According to the May 27, 2010, press release issued by NOAA, the National Oceanic and Atmospheric Administration, there is an 85% chance that the 2010 Atlantic hurricane season will be above normal. Specifically, NOAA states: "We estimate a 70% probability for each of the following ranges of activity this season: 14-23 Named Storms, 8-14 Hurricanes, and 3-7 Major Hurricanes."
Hurricane season began June 1, 2010, and we have already gone through "B" in the alphabet of hurricane names. Just this past week tropical storm Bonnie passed through the Gulf of Mexico with everyone holding their breaths that the already damaged coastal areas would be spared further destruction. Bonnie was a reminder that we all need to immediately prepare for the anticipated hurricanes, if not already prepared. Helpful checklists can easily be found on the internet for your preparations. However, one major item is often overlooked: contracts.
A recent decision by the Mississippi Supreme Court highlights the need to be "contract ready" for hurricane season. In the case of Hill Brothers Construction Co. v. Miss. Transportation Comm., Hill Brothers Construction ("Hill Brothers") was hired by the surety to complete a project on which the original contractor had defaulted. The construction contract included a provision that provided for monthly cost adjustments based upon a baseline price established at bidding for pay items such as diesel fuel and asphalt which are affected by oil prices. However, the contract also included a provision which stated: "After the expiration of contract time, including all extensions, adjustments will be computed using fuel and material prices that are in effect at the expiration of the contract time." When the contract time expired and the project was incomplete, the Miss. Transportation Commission ("Commission") applied this provision to change the "baseline price" for adjustment purposes to the price in effect on the date the contract should have been completed.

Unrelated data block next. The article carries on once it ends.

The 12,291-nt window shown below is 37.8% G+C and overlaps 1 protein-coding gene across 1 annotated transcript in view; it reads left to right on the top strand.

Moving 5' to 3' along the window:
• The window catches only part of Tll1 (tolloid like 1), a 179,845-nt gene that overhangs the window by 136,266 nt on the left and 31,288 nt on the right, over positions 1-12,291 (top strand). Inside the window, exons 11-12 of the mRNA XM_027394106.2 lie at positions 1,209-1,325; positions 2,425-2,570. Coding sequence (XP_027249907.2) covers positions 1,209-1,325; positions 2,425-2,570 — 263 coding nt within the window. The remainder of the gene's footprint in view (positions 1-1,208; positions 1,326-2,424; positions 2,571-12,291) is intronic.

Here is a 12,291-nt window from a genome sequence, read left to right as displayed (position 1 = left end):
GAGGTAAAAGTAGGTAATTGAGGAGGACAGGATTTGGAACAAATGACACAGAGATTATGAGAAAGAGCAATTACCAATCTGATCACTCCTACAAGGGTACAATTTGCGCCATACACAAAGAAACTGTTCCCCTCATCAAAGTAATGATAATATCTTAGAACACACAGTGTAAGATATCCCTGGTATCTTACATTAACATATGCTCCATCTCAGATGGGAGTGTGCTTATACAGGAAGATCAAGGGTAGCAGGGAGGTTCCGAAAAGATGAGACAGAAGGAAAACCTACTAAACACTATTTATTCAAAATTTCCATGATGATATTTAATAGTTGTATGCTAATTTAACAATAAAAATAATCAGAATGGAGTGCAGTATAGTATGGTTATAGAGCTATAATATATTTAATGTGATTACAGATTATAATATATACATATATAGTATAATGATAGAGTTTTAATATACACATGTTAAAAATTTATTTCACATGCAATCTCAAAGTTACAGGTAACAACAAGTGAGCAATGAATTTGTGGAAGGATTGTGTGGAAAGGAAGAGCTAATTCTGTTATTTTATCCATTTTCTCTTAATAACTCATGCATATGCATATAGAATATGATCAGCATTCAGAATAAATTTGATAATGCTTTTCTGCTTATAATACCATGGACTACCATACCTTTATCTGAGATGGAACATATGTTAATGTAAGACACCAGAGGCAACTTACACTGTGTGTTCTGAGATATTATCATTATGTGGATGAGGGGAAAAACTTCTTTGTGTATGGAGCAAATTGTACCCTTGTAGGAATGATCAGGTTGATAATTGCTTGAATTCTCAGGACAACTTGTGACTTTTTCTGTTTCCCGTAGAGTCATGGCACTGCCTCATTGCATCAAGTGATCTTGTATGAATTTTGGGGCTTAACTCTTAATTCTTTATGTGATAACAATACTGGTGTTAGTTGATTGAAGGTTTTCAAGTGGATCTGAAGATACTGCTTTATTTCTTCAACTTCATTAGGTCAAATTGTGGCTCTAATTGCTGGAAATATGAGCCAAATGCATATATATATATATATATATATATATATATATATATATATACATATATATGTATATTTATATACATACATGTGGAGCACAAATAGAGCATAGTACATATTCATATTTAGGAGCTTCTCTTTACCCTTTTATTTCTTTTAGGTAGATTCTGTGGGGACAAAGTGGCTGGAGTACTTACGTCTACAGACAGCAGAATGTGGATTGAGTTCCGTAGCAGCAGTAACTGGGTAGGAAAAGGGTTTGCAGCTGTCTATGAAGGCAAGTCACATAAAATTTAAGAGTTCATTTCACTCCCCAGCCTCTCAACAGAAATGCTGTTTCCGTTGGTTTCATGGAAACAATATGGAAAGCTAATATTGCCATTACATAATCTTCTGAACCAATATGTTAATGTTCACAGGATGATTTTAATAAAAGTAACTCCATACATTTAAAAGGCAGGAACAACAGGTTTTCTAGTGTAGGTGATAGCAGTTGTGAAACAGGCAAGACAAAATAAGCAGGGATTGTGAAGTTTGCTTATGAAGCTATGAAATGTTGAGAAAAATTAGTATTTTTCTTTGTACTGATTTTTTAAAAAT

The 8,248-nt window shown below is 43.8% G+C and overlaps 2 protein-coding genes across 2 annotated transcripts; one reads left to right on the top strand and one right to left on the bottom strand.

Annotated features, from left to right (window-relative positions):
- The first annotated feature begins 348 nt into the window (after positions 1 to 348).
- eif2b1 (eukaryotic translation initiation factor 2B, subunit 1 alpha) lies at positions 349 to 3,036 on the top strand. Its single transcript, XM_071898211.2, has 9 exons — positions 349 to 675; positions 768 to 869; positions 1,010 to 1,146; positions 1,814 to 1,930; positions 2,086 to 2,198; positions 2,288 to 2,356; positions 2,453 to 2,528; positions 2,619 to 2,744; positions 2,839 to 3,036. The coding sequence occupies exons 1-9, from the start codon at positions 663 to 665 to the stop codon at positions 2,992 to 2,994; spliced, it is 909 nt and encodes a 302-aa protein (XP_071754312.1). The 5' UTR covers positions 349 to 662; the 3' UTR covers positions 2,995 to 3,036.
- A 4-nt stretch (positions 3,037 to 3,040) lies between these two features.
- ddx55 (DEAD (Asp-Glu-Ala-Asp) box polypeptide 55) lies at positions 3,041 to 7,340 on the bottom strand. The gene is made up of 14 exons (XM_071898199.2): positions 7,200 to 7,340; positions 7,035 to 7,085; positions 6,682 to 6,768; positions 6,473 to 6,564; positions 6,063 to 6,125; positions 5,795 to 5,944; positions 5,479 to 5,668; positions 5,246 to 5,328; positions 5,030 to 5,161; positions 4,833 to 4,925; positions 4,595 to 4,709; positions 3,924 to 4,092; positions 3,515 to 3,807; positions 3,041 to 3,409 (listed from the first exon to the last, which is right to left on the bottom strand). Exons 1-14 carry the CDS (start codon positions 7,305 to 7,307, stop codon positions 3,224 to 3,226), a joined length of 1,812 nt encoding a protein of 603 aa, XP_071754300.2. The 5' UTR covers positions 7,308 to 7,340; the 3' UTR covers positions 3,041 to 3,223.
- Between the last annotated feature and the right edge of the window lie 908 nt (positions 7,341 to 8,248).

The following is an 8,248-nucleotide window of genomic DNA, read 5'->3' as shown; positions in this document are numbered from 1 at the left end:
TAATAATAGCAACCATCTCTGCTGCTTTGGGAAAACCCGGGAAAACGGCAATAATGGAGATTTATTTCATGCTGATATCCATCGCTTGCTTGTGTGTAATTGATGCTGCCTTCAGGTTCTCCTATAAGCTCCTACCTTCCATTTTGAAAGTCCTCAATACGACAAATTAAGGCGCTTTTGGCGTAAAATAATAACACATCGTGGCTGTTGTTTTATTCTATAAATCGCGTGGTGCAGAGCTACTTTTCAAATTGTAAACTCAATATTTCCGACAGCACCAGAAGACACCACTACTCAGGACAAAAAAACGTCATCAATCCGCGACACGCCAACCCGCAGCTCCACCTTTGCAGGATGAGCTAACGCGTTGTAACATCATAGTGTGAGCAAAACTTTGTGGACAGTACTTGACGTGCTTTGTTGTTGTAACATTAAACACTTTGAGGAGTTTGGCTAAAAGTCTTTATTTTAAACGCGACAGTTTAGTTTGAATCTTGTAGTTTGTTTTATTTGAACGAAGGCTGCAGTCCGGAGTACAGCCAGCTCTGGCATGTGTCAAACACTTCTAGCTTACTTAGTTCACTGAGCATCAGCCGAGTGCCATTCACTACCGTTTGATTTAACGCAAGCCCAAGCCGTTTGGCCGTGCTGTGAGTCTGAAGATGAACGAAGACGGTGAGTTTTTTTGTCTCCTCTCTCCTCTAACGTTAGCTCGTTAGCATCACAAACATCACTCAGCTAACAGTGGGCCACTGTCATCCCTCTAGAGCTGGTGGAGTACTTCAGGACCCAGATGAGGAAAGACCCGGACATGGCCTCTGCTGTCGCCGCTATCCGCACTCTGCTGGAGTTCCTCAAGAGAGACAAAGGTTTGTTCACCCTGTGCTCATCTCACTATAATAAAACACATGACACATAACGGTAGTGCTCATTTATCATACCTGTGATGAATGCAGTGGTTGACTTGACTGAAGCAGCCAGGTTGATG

Thereafter, disaster struck. Hurricane Katrina hit the Mississippi Gulf Coast and the price of petroleum products skyrocketed. The adjustment of the baseline price to the price in effect on the date of the contract expiration resulted in about $500,000 of unreimbursed petroleum costs to Hill Brothers. The Commission refused to pay and Hill Brothers sued. When the trial court granted summary judgment in favor of the Commission, Hill Brothers appealed.
On appeal, the Mississippi Supreme Court agreed that the "Commission’s interpretation of the provision was correct." However, the Court also determined that the provision exceeded the authority granted by statute to the Commission and, therefore, had to be stricken from the contract. This case is but one reminder that the effects of a hurricane will still be sorted out years after the landfall.
Have you prepared for the active hurricane season we now face? Get prepared:
- Review your contracts, especially the contracts you are contemplating entering into now. Make certain you have provisions that will protect you in the event of a disaster. If you are unsure what a provision means, seek clarification before you sign and modify the language in the contract so it is clear what is meant!
- If you are a subcontractor, your subcontract often binds you to the terms of the prime contract. What does it say? Do you even have a copy of the prime contract? Get a copy and read every word of it.
- Consider entering into contracts in advance of disaster that will provide you the assistance and/or pricing you may need if disaster does strike.
- Review your insurance policies to determine whether your coverage is adequate for the types of losses you might incur, including any unusual contract provisions that might be applied.